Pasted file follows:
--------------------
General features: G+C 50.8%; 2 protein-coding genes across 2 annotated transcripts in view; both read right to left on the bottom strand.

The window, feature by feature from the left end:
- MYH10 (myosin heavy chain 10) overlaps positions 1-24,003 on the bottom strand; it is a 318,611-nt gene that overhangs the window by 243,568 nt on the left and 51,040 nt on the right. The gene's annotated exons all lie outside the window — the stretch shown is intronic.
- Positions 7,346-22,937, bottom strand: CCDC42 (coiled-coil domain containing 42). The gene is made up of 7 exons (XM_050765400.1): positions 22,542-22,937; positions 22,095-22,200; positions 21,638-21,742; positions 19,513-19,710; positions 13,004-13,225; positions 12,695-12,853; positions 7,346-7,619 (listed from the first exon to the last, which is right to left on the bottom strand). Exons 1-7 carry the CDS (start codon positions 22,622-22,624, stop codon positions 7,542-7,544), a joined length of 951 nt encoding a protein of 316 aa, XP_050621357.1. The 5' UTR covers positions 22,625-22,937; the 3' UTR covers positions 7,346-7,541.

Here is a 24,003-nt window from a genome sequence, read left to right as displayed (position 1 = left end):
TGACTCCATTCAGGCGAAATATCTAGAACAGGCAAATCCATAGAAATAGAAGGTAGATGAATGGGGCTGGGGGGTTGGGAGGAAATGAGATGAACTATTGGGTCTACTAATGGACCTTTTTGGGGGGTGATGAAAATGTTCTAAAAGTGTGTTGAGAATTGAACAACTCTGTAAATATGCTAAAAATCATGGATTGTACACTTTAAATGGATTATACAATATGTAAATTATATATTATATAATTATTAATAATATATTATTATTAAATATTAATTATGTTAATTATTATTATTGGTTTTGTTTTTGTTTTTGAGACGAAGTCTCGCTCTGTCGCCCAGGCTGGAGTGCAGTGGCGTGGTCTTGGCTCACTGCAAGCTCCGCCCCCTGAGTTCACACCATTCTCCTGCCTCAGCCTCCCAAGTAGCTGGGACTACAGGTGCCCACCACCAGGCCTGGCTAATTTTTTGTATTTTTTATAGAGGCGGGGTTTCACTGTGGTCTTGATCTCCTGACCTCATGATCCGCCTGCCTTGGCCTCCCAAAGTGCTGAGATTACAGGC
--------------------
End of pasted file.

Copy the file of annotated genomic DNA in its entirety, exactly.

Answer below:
General features: G+C 50.8%; 2 protein-coding genes across 2 annotated transcripts in view; both read right to left on the bottom strand.

The window, feature by feature from the left end:
- MYH10 (myosin heavy chain 10) overlaps positions 1-24,003 on the bottom strand; it is a 318,611-nt gene that overhangs the window by 243,568 nt on the left and 51,040 nt on the right. The gene's annotated exons all lie outside the window — the stretch shown is intronic.
- Positions 7,346-22,937, bottom strand: CCDC42 (coiled-coil domain containing 42). The gene is made up of 7 exons (XM_050765400.1): positions 22,542-22,937; positions 22,095-22,200; positions 21,638-21,742; positions 19,513-19,710; positions 13,004-13,225; positions 12,695-12,853; positions 7,346-7,619 (listed from the first exon to the last, which is right to left on the bottom strand). Exons 1-7 carry the CDS (start codon positions 22,622-22,624, stop codon positions 7,542-7,544), a joined length of 951 nt encoding a protein of 316 aa, XP_050621357.1. The 5' UTR covers positions 22,625-22,937; the 3' UTR covers positions 7,346-7,541.

Here is a 24,003-nt window from a genome sequence, read left to right as displayed (position 1 = left end):
TGACTCCATTCAGGCGAAATATCTAGAACAGGCAAATCCATAGAAATAGAAGGTAGATGAATGGGGCTGGGGGGTTGGGAGGAAATGAGATGAACTATTGGGTCTACTAATGGACCTTTTTGGGGGGTGATGAAAATGTTCTAAAAGTGTGTTGAGAATTGAACAACTCTGTAAATATGCTAAAAATCATGGATTGTACACTTTAAATGGATTATACAATATGTAAATTATATATTATATAATTATTAATAATATATTATTATTAAATATTAATTATGTTAATTATTATTATTGGTTTTGTTTTTGTTTTTGAGACGAAGTCTCGCTCTGTCGCCCAGGCTGGAGTGCAGTGGCGTGGTCTTGGCTCACTGCAAGCTCCGCCCCCTGAGTTCACACCATTCTCCTGCCTCAGCCTCCCAAGTAGCTGGGACTACAGGTGCCCACCACCAGGCCTGGCTAATTTTTTGTATTTTTTATAGAGGCGGGGTTTCACTGTGGTCTTGATCTCCTGACCTCATGATCCGCCTGCCTTGGCCTCCCAAAGTGCTGAGATTACAGGC